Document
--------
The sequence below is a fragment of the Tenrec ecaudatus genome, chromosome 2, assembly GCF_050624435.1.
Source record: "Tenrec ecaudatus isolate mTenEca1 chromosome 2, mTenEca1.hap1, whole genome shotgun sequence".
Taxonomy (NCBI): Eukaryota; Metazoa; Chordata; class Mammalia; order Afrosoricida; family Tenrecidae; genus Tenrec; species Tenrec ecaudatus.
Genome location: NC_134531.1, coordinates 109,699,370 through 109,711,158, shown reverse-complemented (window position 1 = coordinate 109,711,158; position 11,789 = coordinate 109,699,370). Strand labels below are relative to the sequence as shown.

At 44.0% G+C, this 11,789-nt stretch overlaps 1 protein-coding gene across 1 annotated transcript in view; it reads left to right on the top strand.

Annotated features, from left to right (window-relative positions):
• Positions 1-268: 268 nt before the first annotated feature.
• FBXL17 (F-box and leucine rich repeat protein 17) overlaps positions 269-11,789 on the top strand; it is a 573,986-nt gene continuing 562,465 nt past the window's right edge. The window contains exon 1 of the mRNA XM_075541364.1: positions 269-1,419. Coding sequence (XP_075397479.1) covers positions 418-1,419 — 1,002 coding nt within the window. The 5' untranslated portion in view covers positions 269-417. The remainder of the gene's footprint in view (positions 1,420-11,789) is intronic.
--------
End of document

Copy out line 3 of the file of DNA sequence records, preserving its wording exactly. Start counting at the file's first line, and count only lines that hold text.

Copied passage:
Taxonomy (NCBI): Eukaryota; Metazoa; Chordata; class Mammalia; order Afrosoricida; family Tenrecidae; genus Tenrec; species Tenrec ecaudatus.